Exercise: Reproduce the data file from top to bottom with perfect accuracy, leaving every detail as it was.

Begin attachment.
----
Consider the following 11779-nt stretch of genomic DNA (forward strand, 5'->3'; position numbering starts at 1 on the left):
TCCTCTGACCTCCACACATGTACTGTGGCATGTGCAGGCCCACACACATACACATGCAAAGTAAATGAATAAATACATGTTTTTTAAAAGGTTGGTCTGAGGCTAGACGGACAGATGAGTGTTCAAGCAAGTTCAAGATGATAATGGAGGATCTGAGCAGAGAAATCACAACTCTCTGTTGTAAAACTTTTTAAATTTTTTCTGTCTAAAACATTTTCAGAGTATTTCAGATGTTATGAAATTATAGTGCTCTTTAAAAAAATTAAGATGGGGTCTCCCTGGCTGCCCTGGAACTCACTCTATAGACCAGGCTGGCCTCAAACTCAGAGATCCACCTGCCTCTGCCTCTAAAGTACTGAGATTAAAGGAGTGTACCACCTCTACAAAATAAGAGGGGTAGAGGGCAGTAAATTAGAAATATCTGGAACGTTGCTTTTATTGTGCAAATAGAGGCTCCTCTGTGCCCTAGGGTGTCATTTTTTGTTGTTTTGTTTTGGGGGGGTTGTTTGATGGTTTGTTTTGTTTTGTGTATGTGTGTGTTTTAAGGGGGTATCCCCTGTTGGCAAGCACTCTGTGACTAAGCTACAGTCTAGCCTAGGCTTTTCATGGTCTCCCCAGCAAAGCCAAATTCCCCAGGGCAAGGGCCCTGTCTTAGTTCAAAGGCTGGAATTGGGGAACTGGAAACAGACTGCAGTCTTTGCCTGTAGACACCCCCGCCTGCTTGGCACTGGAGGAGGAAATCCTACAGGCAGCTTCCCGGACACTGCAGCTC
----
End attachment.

Consider the following 11779-nt stretch of genomic DNA (forward strand, 5'->3'; position numbering starts at 1 on the left):
TCCTCTGACCTCCACACATGTACTGTGGCATGTGCAGGCCCACACACATACACATGCAAAGTAAATGAATAAATACATGTTTTTTAAAAGGTTGGTCTGAGGCTAGACGGACAGATGAGTGTTCAAGCAAGTTCAAGATGATAATGGAGGATCTGAGCAGAGAAATCACAACTCTCTGTTGTAAAACTTTTTAAATTTTTTCTGTCTAAAACATTTTCAGAGTATTTCAGATGTTATGAAATTATAGTGCTCTTTAAAAAAATTAAGATGGGGTCTCCCTGGCTGCCCTGGAACTCACTCTATAGACCAGGCTGGCCTCAAACTCAGAGATCCACCTGCCTCTGCCTCTAAAGTACTGAGATTAAAGGAGTGTACCACCTCTACAAAATAAGAGGGGTAGAGGGCAGTAAATTAGAAATATCTGGAACGTTGCTTTTATTGTGCAAATAGAGGCTCCTCTGTGCCCTAGGGTGTCATTTTTTGTTGTTTTGTTTTGGGGGGGTTGTTTGATGGTTTGTTTTGTTTTGTGTATGTGTGTGTTTTAAGGGGGTATCCCCTGTTGGCAAGCACTCTGTGACTAAGCTACAGTCTAGCCTAGGCTTTTCATGGTCTCCCCAGCAAAGCCAAATTCCCCAGGGCAAGGGCCCTGTCTTAGTTCAAAGGCTGGAATTGGGGAACTGGAAACAGACTGCAGTCTTTGCCTGTAGACACCCCCGCCTGCTTGGCACTGGAGGAGGAAATCCTACAGGCAGCTTCCCGGACACTGCAGCTC